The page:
5. The Cell (2000) dir. Tarsem Singh
The Cell was Singh’s directorial debut and I’m thoroughly impressed by it. The film details child psychologist Catherine Deane’s struggle to obtain information from a killer through the use of an experimental treatment for coma patients. Catherine’s relatability and position as the good natured hero creates a genuine connection between her character and the viewers. It’s hard not to root for her at every turn. Stargher on the other hand is menacing and chilling as the film’s villain. I found myself fascinated and simultaneously repulsed by his presence.
The Cell is one of the few films of the 2000s that kind of slipped through the cracks. I only found it because I was actively searching for a horror film with stunning mise-en-scène. The Cell popped up on a few recommendations and I was surprised at how much I enjoyed it. I will admit that there are a few plot points that could have been better but visually there was so much to take in. I’m a sucker for anything that has dream sequences and explores the subconscious mind. There’s such a psychological minefield to get through when watching this film. The Cell definitely draws upon Silence of the Lambs with its own psychopathic killer that could rival Hannibal Lecter himself.
The film features a thrilling performance in the depiction of Carl Rudolph Stargher. Also Jennifer Lopez’s costumes alone warrants a watch. The cinematographer, props department, make-up, and wardrobe designer deserve so much credit for this visual tour de force. The film rightly deserved its Oscar nomination for Best Make-Up. It’s interesting the way the film crosses so many genre lines. It’s science fiction, fantasy, a thriller, while also borrowing the classic action trope of needing to complete a mission in a specific period of time. From a storytelling standpoint there is so much to juggle. The Cell is remarkably adventurous in its storytelling and for that reason it deserves a spot on this list.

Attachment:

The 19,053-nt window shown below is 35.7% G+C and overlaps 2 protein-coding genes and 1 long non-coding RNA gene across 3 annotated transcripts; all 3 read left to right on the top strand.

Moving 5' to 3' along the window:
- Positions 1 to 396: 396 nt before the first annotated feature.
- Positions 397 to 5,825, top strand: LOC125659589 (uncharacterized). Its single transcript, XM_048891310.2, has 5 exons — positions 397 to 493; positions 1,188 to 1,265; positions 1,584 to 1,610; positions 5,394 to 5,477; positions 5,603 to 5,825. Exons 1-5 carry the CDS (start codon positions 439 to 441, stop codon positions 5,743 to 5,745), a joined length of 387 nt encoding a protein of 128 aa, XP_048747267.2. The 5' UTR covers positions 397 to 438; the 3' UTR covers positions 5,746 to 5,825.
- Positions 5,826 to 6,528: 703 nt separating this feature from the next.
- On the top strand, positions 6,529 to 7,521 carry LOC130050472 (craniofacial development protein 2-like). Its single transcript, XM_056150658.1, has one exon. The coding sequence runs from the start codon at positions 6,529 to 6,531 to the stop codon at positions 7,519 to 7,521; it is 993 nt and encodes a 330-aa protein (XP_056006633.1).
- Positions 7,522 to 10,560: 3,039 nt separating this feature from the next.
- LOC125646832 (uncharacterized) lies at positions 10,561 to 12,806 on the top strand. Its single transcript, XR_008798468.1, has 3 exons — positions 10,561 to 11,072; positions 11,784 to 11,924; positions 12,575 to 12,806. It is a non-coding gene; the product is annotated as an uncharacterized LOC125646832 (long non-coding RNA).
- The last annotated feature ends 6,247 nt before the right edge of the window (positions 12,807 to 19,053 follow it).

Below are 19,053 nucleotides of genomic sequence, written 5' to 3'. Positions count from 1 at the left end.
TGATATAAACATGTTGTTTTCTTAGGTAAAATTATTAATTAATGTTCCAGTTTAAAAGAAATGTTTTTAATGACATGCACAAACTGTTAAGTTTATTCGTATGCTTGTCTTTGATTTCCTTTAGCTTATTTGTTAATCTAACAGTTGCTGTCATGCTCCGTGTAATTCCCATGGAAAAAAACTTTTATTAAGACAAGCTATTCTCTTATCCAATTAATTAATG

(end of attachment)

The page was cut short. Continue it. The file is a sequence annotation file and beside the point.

6. The Orphanage/El Orfanato (2007) dir. J.A. Bayona
Another amazing foreign film that utilized the most common elements of horror but in a way that didn’t feel outdated. This film knows it’s lane and it stays true to its format. Executing a good horror film is not easy and we know when certain aspects are not working. This is not the case with the Orphanage, they somehow found a way to correctly incorporate jumpscares and maintain a certain atmosphere throughout the film. Guillermo del Toro helped produce the film and his presence is definitely felt and greatly appreciated.
Bayona’s Spanish horror film The Orphanage brilliantly combines the menacing with the mundane. The film’s horrific events are grounded in the familiar. Bayona seeks to explore the deeper emotions behind the genre, which extends beyond mere fright. The film portrays the terror that lies within the domestic. The film takes place in a coastal gothic home that previously functioned as an orphanage. Laura a former orphan who grew up there has decided to use the house as a home for children with special needs. Laura’s family initially appears to be this ideal familial unit, however, the situation changes when the disappearance of her young son Simon sends them into an emotional spiral. The horror in The Orphanage stems from its complicated depictions of family: how the unit is affected by trauma and how children are alienated within it. Laura’s character depicts the difficulty of parenting within the realm of horror. The act of motherhood and even carrying a child is often a source of horror in many films (i.e. Rosemary's Baby). In Laura’s case this is further complicated by the fact that she adopted her son.